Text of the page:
This is important, because such circumstances will become yet more challenging this year, certainly in the United States. Could the erosion of public civility in the national political discourse, especially in the presidential primaries, have been any quicker, any more stunning? I doubt it. By civility, I don’t mean mere politesse, but respect for others in the civil sphere, even when they don’t live up to their best roles and expectations. All of us are imperfect; we try to hold ourselves and others to those standards nonetheless; we don’t always make it. But we must try. Genuine civility is a bedrock condition of academic teaching and research, expert argument and problem-solving and wider democratic political pursuits. Civility is a historically hard-won alternative to authoritarian violence on the one hand and administrative diktat on the other. Centuries of struggle have made it possible. It is part of the deep structure of democracy.

There are times when civility necessarily breaks down, when differences arise that can’t be bridged by means of civil discourse or any kind of informed expertise. America’s Civil War is a prime example. If you think back once again to one of the most poignant parts of our September Tea with Professor Blight, you’ll recall his mention of Frederick Douglass’ continual discourses with, and against, John C. Calhoun, which he carried on even after Calhoun’s death. According to the social norms of the day, which were enforced by violence (and Calhoun’s own predilections), Calhoun could not have reasoned discourse with a Black man, much less a woman of any color or creed. In such cases, there can be no real dialogue, no civil sphere, no civility. What followed at the time was breakdown, and war. Yet Douglass persisted as long as he could, and brilliantly so, because he was committed to the future, and to a democracy whose sustaining language was the inclusive, egalitarian civic dialogue that we continue to hold by, that continues to inspire us. We would do well to remember Douglass’ example today, when – though it is nothing like the 1830s and 1840s – civic dialogue is once again endangered.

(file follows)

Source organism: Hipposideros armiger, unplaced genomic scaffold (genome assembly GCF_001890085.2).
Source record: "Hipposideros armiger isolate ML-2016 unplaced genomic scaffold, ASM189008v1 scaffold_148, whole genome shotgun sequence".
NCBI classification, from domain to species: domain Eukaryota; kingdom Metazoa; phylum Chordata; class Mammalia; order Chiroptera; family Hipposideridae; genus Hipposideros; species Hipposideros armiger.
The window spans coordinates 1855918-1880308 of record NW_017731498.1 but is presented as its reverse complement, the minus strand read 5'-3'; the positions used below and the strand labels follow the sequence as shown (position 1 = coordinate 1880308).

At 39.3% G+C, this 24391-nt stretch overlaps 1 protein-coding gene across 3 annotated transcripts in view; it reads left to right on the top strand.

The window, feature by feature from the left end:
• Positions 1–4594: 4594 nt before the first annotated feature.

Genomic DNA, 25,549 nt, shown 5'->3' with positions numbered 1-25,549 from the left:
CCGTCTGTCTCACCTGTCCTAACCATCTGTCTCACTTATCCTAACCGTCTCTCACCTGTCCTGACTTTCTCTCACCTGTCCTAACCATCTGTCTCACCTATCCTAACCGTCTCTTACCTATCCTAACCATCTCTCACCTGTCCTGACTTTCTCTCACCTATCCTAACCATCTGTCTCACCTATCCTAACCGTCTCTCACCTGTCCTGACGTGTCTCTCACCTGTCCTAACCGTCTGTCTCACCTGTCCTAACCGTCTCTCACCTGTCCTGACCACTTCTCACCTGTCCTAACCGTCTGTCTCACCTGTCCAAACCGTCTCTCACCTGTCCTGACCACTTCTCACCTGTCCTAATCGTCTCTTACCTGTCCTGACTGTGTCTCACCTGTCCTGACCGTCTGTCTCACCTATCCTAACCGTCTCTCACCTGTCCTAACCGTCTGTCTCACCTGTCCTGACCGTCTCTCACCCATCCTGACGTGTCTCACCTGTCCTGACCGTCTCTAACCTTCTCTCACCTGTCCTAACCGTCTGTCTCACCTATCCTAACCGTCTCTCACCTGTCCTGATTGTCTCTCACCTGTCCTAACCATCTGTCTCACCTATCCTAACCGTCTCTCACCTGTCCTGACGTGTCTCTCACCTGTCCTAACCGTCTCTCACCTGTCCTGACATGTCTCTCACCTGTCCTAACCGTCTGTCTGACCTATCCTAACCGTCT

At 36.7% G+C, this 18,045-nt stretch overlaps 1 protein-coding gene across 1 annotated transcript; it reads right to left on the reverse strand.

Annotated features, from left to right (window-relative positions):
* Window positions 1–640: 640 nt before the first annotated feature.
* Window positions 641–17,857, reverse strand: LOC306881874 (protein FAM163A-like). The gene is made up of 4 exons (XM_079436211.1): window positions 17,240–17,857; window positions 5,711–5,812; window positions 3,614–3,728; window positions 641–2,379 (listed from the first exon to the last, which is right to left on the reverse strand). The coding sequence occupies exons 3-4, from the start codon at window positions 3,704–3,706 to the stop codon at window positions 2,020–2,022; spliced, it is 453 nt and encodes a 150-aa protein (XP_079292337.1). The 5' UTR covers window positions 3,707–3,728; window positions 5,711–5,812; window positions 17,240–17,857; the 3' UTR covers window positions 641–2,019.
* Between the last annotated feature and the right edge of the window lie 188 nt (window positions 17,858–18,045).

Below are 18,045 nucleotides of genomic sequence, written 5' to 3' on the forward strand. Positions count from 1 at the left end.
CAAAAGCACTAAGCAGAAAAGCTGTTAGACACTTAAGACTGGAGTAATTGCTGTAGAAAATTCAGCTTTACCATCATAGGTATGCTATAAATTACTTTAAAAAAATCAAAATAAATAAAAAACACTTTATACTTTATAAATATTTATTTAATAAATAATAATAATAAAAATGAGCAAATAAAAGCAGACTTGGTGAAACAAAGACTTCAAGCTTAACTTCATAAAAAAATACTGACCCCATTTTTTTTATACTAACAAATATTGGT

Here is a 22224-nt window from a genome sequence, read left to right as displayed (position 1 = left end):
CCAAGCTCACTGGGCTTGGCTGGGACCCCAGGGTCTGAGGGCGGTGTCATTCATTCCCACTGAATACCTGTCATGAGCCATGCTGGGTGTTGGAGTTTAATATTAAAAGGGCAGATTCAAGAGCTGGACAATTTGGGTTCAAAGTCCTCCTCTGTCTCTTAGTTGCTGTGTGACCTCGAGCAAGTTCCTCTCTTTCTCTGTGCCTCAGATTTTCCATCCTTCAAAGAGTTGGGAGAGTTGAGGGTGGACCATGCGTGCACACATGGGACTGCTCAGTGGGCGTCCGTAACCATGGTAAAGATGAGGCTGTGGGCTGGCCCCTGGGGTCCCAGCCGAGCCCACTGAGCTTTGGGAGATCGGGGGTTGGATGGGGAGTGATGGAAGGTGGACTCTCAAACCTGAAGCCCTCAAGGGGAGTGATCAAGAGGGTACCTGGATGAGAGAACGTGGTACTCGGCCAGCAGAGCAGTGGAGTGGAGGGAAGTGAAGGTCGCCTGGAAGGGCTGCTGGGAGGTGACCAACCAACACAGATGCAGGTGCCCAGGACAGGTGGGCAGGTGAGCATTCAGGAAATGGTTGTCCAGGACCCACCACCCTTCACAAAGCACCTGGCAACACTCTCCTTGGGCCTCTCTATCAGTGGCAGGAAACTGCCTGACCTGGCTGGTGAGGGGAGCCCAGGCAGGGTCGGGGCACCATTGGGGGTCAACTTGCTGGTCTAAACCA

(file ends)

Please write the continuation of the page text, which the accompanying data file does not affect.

Seniors, as you go out and make your different ways in the world, I know that you will continue to inform yourselves; vote, and work on behalf of bending the moral arc toward justice. I know that because I know you! You’ll be prepared to talk and listen to your neighbors, your colleagues, your civic allies and antagonists. And I am so grateful for that, because we all need you. Despite its many imperfections, our noisy and rambunctious democracy – and the world – depends on your knowledge and academic training, your passionate participation, and your care and commitment. Good luck! And thank you.